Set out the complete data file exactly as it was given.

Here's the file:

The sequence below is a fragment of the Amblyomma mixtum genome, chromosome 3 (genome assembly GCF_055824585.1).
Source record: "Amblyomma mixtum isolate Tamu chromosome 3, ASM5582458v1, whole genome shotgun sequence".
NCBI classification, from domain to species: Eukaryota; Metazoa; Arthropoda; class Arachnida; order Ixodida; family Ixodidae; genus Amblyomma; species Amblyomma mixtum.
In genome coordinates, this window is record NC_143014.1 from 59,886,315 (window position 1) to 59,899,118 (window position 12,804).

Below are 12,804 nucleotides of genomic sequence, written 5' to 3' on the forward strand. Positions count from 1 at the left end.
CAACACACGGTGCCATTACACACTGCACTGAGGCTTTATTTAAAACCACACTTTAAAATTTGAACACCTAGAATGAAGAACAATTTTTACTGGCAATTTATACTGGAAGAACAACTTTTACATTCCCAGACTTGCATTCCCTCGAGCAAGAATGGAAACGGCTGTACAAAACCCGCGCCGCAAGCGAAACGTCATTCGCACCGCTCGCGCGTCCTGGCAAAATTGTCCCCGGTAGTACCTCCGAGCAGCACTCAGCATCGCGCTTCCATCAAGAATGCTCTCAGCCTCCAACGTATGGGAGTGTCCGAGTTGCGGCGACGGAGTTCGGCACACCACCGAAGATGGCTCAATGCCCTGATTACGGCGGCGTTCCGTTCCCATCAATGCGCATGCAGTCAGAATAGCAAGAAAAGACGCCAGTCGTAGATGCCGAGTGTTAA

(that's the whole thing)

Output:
The sequence below is a fragment of the Amblyomma mixtum genome, chromosome 3 (genome assembly GCF_055824585.1).
Source record: "Amblyomma mixtum isolate Tamu chromosome 3, ASM5582458v1, whole genome shotgun sequence".
NCBI classification, from domain to species: Eukaryota; Metazoa; Arthropoda; class Arachnida; order Ixodida; family Ixodidae; genus Amblyomma; species Amblyomma mixtum.
In genome coordinates, this window is record NC_143014.1 from 59,886,315 (window position 1) to 59,899,118 (window position 12,804).

Below are 12,804 nucleotides of genomic sequence, written 5' to 3' on the forward strand. Positions count from 1 at the left end.
CAACACACGGTGCCATTACACACTGCACTGAGGCTTTATTTAAAACCACACTTTAAAATTTGAACACCTAGAATGAAGAACAATTTTTACTGGCAATTTATACTGGAAGAACAACTTTTACATTCCCAGACTTGCATTCCCTCGAGCAAGAATGGAAACGGCTGTACAAAACCCGCGCCGCAAGCGAAACGTCATTCGCACCGCTCGCGCGTCCTGGCAAAATTGTCCCCGGTAGTACCTCCGAGCAGCACTCAGCATCGCGCTTCCATCAAGAATGCTCTCAGCCTCCAACGTATGGGAGTGTCCGAGTTGCGGCGACGGAGTTCGGCACACCACCGAAGATGGCTCAATGCCCTGATTACGGCGGCGTTCCGTTCCCATCAATGCGCATGCAGTCAGAATAGCAAGAAAAGACGCCAGTCGTAGATGCCGAGTGTTAA